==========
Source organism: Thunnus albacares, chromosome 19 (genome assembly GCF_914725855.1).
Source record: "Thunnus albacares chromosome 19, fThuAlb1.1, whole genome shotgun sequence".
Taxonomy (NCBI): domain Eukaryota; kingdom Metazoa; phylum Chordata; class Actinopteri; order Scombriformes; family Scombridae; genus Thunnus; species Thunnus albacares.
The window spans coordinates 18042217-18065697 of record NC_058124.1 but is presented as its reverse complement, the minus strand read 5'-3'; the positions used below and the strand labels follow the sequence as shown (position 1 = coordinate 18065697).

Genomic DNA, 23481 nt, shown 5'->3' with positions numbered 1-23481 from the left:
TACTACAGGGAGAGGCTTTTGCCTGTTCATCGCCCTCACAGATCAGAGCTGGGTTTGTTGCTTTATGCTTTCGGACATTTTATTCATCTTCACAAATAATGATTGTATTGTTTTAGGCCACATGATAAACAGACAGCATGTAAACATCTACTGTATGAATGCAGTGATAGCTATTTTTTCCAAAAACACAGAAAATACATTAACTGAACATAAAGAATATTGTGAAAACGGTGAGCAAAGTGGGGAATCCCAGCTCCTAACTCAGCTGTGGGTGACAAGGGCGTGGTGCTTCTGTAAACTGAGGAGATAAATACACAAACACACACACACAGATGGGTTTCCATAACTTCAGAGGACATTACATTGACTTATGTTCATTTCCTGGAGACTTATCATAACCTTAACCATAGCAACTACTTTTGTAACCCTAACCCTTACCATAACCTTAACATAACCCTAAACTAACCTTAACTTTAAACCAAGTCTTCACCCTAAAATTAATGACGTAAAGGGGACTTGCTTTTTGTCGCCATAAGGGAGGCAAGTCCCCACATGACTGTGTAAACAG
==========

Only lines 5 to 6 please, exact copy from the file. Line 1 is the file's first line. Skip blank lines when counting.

Genomic DNA, 23481 nt, shown 5'->3' with positions numbered 1-23481 from the left:
TACTACAGGGAGAGGCTTTTGCCTGTTCATCGCCCTCACAGATCAGAGCTGGGTTTGTTGCTTTATGCTTTCGGACATTTTATTCATCTTCACAAATAATGATTGTATTGTTTTAGGCCACATGATAAACAGACAGCATGTAAACATCTACTGTATGAATGCAGTGATAGCTATTTTTTCCAAAAACACAGAAAATACATTAACTGAACATAAAGAATATTGTGAAAACGGTGAGCAAAGTGGGGAATCCCAGCTCCTAACTCAGCTGTGGGTGACAAGGGCGTGGTGCTTCTGTAAACTGAGGAGATAAATACACAAACACACACACACAGATGGGTTTCCATAACTTCAGAGGACATTACATTGACTTATGTTCATTTCCTGGAGACTTATCATAACCTTAACCATAGCAACTACTTTTGTAACCCTAACCCTTACCATAACCTTAACATAACCCTAAACTAACCTTAACTTTAAACCAAGTCTTCACCCTAAAATTAATGACGTAAAGGGGACTTGCTTTTTGTCGCCATAAGGGAGGCAAGTCCCCACATGACTGTGTAAACAG